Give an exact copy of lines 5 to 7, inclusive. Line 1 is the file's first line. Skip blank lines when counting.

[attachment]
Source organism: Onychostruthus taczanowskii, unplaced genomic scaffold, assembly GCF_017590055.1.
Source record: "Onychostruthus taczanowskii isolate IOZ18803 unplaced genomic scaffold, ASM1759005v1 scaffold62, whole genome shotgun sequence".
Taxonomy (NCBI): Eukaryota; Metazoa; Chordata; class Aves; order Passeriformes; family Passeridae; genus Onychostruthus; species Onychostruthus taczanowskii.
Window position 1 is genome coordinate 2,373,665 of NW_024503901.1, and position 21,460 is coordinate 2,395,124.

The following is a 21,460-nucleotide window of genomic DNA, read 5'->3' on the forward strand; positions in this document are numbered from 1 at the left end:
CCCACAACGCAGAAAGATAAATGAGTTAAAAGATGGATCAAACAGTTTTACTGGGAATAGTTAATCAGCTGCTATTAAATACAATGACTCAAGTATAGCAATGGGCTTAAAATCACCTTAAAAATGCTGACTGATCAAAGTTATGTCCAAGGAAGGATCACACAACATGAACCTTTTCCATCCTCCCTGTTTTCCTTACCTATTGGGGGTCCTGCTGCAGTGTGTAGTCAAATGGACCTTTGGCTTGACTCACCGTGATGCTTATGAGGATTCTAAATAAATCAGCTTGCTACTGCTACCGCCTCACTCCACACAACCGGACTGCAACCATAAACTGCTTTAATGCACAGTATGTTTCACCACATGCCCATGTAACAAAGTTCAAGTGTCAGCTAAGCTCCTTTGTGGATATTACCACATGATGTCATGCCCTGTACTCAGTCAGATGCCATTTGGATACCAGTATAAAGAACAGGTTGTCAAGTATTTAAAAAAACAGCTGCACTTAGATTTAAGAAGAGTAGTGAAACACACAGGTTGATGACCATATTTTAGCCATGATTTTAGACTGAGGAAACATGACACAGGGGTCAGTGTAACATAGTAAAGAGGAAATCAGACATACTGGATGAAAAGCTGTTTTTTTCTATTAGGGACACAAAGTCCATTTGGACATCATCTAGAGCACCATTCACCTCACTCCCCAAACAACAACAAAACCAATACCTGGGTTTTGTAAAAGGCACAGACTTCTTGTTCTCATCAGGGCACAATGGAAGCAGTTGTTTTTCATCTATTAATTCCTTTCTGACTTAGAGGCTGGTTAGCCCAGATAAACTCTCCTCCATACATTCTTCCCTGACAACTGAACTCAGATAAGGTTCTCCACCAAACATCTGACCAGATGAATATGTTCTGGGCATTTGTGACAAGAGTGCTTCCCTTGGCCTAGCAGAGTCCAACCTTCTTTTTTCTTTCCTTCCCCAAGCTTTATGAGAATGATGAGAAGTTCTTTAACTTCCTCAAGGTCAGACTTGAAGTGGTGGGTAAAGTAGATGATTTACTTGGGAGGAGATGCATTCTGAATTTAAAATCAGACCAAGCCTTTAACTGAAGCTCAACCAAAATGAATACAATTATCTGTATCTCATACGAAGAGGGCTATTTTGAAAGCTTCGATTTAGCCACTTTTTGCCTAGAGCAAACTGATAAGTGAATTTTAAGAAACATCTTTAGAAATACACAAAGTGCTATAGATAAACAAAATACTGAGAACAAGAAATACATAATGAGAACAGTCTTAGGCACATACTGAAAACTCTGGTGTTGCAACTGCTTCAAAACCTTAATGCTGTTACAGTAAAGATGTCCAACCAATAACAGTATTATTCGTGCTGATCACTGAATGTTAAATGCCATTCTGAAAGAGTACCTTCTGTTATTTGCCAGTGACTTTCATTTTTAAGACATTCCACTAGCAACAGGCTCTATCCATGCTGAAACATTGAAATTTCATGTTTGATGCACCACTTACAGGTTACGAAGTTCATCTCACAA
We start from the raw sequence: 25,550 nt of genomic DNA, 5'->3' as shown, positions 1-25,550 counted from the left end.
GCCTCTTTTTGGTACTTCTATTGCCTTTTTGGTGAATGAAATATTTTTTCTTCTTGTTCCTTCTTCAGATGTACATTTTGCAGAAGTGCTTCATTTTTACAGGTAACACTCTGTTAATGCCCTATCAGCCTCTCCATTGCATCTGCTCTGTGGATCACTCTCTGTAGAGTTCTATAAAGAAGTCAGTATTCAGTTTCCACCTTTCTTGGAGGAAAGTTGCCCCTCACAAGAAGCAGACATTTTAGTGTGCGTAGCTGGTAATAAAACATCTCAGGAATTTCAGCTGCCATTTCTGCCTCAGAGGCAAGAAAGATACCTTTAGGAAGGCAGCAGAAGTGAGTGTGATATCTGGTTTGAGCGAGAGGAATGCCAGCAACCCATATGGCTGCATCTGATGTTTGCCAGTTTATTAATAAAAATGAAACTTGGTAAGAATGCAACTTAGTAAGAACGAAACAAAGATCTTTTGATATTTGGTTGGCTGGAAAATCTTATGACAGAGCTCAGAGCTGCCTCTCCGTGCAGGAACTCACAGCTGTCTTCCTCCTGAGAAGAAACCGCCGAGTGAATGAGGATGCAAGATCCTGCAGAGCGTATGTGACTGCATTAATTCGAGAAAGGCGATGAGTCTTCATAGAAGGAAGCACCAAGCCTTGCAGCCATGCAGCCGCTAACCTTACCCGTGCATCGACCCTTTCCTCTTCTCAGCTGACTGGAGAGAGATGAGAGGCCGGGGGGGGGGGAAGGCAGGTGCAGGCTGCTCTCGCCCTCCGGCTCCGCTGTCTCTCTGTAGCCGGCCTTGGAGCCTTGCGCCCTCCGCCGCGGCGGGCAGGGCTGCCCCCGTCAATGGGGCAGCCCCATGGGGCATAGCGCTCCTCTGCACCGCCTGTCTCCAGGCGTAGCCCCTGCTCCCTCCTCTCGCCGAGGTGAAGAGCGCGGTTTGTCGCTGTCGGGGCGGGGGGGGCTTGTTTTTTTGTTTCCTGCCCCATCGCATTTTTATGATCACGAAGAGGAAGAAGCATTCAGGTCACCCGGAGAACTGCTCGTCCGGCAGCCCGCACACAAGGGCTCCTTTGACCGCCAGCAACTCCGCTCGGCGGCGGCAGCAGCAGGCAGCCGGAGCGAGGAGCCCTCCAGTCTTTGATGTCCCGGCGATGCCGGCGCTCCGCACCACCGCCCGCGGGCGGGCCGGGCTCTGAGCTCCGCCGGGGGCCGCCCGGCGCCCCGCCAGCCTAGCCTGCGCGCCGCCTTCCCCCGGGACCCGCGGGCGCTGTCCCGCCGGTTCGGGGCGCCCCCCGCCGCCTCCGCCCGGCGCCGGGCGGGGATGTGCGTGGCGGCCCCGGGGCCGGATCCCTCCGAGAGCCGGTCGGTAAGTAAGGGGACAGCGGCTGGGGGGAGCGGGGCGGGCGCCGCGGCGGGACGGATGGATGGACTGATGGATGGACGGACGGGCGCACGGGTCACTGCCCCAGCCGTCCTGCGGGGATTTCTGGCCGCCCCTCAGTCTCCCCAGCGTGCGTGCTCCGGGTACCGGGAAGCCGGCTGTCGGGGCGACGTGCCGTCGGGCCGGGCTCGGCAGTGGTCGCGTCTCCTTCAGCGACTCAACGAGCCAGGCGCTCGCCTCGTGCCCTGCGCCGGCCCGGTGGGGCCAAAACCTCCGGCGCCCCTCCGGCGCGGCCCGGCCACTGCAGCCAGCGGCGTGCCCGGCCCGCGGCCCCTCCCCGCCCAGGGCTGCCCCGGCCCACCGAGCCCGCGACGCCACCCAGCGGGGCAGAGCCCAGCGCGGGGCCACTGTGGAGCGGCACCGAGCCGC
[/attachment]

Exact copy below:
The following is a 21,460-nucleotide window of genomic DNA, read 5'->3' on the forward strand; positions in this document are numbered from 1 at the left end:
CCCACAACGCAGAAAGATAAATGAGTTAAAAGATGGATCAAACAGTTTTACTGGGAATAGTTAATCAGCTGCTATTAAATACAATGACTCAAGTATAGCAATGGGCTTAAAATCACCTTAAAAATGCTGACTGATCAAAGTTATGTCCAAGGAAGGATCACACAACATGAACCTTTTCCATCCTCCCTGTTTTCCTTACCTATTGGGGGTCCTGCTGCAGTGTGTAGTCAAATGGACCTTTGGCTTGACTCACCGTGATGCTTATGAGGATTCTAAATAAATCAGCTTGCTACTGCTACCGCCTCACTCCACACAACCGGACTGCAACCATAAACTGCTTTAATGCACAGTATGTTTCACCACATGCCCATGTAACAAAGTTCAAGTGTCAGCTAAGCTCCTTTGTGGATATTACCACATGATGTCATGCCCTGTACTCAGTCAGATGCCATTTGGATACCAGTATAAAGAACAGGTTGTCAAGTATTTAAAAAAACAGCTGCACTTAGATTTAAGAAGAGTAGTGAAACACACAGGTTGATGACCATATTTTAGCCATGATTTTAGACTGAGGAAACATGACACAGGGGTCAGTGTAACATAGTAAAGAGGAAATCAGACATACTGGATGAAAAGCTGTTTTTTTCTATTAGGGACACAAAGTCCATTTGGACATCATCTAGAGCACCATTCACCTCACTCCCCAAACAACAACAAAACCAATACCTGGGTTTTGTAAAAGGCACAGACTTCTTGTTCTCATCAGGGCACAATGGAAGCAGTTGTTTTTCATCTATTAATTCCTTTCTGACTTAGAGGCTGGTTAGCCCAGATAAACTCTCCTCCATACATTCTTCCCTGACAACTGAACTCAGATAAGGTTCTCCACCAAACATCTGACCAGATGAATATGTTCTGGGCATTTGTGACAAGAGTGCTTCCCTTGGCCTAGCAGAGTCCAACCTTCTTTTTTCTTTCCTTCCCCAAGCTTTATGAGAATGATGAGAAGTTCTTTAACTTCCTCAAGGTCAGACTTGAAGTGGTGGGTAAAGTAGATGATTTACTTGGGAGGAGATGCATTCTGAATTTAAAATCAGACCAAGCCTTTAACTGAAGCTCAACCAAAATGAATACAATTATCTGTATCTCATACGAAGAGGGCTATTTTGAAAGCTTCGATTTAGCCACTTTTTGCCTAGAGCAAACTGATAAGTGAATTTTAAGAAACATCTTTAGAAATACACAAAGTGCTATAGATAAACAAAATACTGAGAACAAGAAATACATAATGAGAACAGTCTTAGGCACATACTGAAAACTCTGGTGTTGCAACTGCTTCAAAACCTTAATGCTGTTACAGTAAAGATGTCCAACCAATAACAGTATTATTCGTGCTGATCACTGAATGTTAAATGCCATTCTGAAAGAGTACCTTCTGTTATTTGCCAGTGACTTTCATTTTTAAGACATTCCACTAGCAACAGGCTCTATCCATGCTGAAACATTGAAATTTCATGTTTGATGCACCACTTACAGGTTACGAAGTTCATCTCACAA
We start from the raw sequence: 25,550 nt of genomic DNA, 5'->3' as shown, positions 1-25,550 counted from the left end.